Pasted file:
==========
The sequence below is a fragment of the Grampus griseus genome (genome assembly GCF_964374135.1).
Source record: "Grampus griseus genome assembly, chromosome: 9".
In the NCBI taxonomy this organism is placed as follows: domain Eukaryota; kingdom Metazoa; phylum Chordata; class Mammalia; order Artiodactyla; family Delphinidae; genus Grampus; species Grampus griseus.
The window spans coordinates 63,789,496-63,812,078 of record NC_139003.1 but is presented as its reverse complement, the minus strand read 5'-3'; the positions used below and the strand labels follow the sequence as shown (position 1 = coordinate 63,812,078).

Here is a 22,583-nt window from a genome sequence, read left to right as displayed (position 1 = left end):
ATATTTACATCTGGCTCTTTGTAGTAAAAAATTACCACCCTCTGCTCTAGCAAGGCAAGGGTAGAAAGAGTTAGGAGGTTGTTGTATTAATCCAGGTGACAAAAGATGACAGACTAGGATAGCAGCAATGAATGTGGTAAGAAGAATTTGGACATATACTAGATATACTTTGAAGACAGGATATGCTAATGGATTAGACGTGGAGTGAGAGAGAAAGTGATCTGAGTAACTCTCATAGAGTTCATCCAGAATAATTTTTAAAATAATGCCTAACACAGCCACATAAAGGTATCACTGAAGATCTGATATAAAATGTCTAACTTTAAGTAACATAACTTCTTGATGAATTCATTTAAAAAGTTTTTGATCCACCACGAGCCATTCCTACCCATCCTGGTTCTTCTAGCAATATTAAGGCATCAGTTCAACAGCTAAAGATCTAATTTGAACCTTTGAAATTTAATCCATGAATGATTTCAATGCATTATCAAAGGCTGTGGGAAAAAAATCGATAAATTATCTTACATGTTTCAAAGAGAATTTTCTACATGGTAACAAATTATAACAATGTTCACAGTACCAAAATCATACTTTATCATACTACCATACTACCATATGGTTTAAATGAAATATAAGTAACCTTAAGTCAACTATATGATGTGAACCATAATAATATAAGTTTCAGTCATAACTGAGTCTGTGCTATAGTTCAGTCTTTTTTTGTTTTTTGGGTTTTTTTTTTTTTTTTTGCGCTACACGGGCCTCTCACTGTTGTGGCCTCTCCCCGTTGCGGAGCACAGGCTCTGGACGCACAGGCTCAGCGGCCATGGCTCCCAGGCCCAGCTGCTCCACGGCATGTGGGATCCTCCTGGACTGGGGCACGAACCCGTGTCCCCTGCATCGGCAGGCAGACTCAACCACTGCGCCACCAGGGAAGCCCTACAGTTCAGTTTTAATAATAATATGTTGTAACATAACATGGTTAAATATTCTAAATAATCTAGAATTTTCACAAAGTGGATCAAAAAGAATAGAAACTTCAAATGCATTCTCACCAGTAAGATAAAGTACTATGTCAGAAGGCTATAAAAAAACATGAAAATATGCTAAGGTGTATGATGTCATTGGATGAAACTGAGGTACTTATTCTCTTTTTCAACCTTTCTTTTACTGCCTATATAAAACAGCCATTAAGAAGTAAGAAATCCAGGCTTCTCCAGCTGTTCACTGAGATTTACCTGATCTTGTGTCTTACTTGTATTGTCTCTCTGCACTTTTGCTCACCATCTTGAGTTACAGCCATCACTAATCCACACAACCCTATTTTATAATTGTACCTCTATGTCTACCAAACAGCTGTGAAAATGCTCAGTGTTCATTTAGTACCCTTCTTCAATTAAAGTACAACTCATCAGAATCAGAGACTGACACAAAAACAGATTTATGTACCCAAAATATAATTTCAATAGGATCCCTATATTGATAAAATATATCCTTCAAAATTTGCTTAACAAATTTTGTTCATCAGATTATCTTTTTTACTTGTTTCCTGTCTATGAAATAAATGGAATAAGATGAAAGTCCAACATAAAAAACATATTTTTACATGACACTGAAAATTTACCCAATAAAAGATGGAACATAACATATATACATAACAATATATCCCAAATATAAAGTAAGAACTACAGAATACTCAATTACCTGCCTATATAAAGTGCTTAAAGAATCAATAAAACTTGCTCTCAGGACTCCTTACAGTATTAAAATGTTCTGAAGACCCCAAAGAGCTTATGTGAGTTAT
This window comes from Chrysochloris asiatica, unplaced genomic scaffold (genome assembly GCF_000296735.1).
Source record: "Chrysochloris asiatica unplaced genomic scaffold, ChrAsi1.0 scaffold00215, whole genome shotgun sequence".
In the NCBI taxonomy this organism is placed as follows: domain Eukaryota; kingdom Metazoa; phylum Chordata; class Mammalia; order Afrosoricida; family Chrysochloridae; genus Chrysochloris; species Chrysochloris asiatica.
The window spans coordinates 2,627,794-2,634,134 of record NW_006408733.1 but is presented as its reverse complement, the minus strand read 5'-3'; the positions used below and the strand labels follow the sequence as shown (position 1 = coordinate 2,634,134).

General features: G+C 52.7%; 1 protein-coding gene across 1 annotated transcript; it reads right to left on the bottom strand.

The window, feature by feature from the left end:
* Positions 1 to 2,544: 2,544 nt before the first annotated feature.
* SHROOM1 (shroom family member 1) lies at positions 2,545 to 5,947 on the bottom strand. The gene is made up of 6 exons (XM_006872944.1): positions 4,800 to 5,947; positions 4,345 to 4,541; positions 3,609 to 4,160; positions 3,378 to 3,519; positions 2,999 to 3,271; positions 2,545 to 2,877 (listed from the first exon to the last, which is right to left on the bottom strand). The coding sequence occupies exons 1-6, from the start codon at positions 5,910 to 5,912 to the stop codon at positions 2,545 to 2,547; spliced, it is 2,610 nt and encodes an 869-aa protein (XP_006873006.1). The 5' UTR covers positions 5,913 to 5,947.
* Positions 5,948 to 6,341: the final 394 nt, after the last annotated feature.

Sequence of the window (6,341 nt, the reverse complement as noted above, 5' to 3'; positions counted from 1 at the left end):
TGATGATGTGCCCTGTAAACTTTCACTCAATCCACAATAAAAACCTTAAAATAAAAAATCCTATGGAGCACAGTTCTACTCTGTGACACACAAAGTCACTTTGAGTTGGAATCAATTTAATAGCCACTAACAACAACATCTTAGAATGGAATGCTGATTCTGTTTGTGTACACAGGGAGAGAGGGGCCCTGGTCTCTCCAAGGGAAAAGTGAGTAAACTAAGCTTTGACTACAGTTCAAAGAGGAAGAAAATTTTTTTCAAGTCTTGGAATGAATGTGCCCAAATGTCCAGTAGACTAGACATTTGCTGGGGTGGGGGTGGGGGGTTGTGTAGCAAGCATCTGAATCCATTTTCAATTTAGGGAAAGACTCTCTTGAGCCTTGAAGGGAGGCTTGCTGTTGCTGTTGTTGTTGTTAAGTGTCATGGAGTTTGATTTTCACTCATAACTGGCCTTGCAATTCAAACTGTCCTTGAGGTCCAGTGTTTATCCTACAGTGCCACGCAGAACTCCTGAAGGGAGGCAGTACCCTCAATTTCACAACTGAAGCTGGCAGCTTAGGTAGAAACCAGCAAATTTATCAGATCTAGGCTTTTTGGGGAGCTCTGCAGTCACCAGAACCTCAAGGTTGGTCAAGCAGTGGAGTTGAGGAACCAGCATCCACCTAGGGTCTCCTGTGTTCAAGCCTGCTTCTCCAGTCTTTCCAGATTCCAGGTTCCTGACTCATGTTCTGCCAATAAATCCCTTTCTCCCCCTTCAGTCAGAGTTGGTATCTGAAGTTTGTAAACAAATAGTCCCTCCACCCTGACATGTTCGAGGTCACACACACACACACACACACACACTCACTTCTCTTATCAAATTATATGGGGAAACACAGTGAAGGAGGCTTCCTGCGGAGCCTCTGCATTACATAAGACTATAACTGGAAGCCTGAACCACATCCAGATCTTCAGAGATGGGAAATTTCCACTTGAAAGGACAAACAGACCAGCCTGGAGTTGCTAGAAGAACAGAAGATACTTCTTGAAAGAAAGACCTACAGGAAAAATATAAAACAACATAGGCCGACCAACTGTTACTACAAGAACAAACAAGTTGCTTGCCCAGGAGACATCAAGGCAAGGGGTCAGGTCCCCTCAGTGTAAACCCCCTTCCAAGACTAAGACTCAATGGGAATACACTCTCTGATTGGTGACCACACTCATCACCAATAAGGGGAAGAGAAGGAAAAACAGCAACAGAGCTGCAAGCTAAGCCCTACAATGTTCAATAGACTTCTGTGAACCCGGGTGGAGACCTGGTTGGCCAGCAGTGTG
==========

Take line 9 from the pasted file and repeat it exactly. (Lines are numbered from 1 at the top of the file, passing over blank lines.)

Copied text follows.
In the NCBI taxonomy this organism is placed as follows: domain Eukaryota; kingdom Metazoa; phylum Chordata; class Mammalia; order Afrosoricida; family Chrysochloridae; genus Chrysochloris; species Chrysochloris asiatica.